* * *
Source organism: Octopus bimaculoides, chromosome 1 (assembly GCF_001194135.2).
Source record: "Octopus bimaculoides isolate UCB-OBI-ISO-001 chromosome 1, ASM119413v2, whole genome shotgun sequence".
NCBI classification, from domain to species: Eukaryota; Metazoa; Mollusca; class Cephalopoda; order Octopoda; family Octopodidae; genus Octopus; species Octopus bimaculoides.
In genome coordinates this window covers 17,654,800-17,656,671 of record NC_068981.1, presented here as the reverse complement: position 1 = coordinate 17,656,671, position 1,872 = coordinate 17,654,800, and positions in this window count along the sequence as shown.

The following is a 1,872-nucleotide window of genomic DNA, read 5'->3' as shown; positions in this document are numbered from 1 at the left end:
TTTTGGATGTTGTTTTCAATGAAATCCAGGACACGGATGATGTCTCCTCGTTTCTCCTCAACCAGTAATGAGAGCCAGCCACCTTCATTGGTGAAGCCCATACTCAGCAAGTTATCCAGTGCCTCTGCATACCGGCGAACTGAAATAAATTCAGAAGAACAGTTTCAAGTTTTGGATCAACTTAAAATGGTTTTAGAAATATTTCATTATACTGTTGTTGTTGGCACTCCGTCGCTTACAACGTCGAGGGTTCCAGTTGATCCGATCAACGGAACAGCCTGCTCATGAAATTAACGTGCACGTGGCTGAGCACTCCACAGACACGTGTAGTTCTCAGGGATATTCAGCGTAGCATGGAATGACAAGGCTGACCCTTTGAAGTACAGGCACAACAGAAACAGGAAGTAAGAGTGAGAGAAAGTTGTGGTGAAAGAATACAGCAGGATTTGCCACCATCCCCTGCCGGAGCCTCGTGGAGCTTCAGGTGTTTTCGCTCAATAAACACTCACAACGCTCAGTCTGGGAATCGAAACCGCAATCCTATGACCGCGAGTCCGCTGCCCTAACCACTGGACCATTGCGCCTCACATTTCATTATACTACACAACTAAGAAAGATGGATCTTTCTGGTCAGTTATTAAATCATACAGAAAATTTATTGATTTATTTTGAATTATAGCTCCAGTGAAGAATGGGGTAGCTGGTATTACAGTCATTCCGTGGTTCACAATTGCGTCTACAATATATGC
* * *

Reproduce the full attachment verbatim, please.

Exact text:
Source organism: Octopus bimaculoides, chromosome 1 (assembly GCF_001194135.2).
Source record: "Octopus bimaculoides isolate UCB-OBI-ISO-001 chromosome 1, ASM119413v2, whole genome shotgun sequence".
NCBI classification, from domain to species: Eukaryota; Metazoa; Mollusca; class Cephalopoda; order Octopoda; family Octopodidae; genus Octopus; species Octopus bimaculoides.
In genome coordinates this window covers 17,654,800-17,656,671 of record NC_068981.1, presented here as the reverse complement: position 1 = coordinate 17,656,671, position 1,872 = coordinate 17,654,800, and positions in this window count along the sequence as shown.

The following is a 1,872-nucleotide window of genomic DNA, read 5'->3' as shown; positions in this document are numbered from 1 at the left end:
TTTTGGATGTTGTTTTCAATGAAATCCAGGACACGGATGATGTCTCCTCGTTTCTCCTCAACCAGTAATGAGAGCCAGCCACCTTCATTGGTGAAGCCCATACTCAGCAAGTTATCCAGTGCCTCTGCATACCGGCGAACTGAAATAAATTCAGAAGAACAGTTTCAAGTTTTGGATCAACTTAAAATGGTTTTAGAAATATTTCATTATACTGTTGTTGTTGGCACTCCGTCGCTTACAACGTCGAGGGTTCCAGTTGATCCGATCAACGGAACAGCCTGCTCATGAAATTAACGTGCACGTGGCTGAGCACTCCACAGACACGTGTAGTTCTCAGGGATATTCAGCGTAGCATGGAATGACAAGGCTGACCCTTTGAAGTACAGGCACAACAGAAACAGGAAGTAAGAGTGAGAGAAAGTTGTGGTGAAAGAATACAGCAGGATTTGCCACCATCCCCTGCCGGAGCCTCGTGGAGCTTCAGGTGTTTTCGCTCAATAAACACTCACAACGCTCAGTCTGGGAATCGAAACCGCAATCCTATGACCGCGAGTCCGCTGCCCTAACCACTGGACCATTGCGCCTCACATTTCATTATACTACACAACTAAGAAAGATGGATCTTTCTGGTCAGTTATTAAATCATACAGAAAATTTATTGATTTATTTTGAATTATAGCTCCAGTGAAGAATGGGGTAGCTGGTATTACAGTCATTCCGTGGTTCACAATTGCGTCTACAATATATGC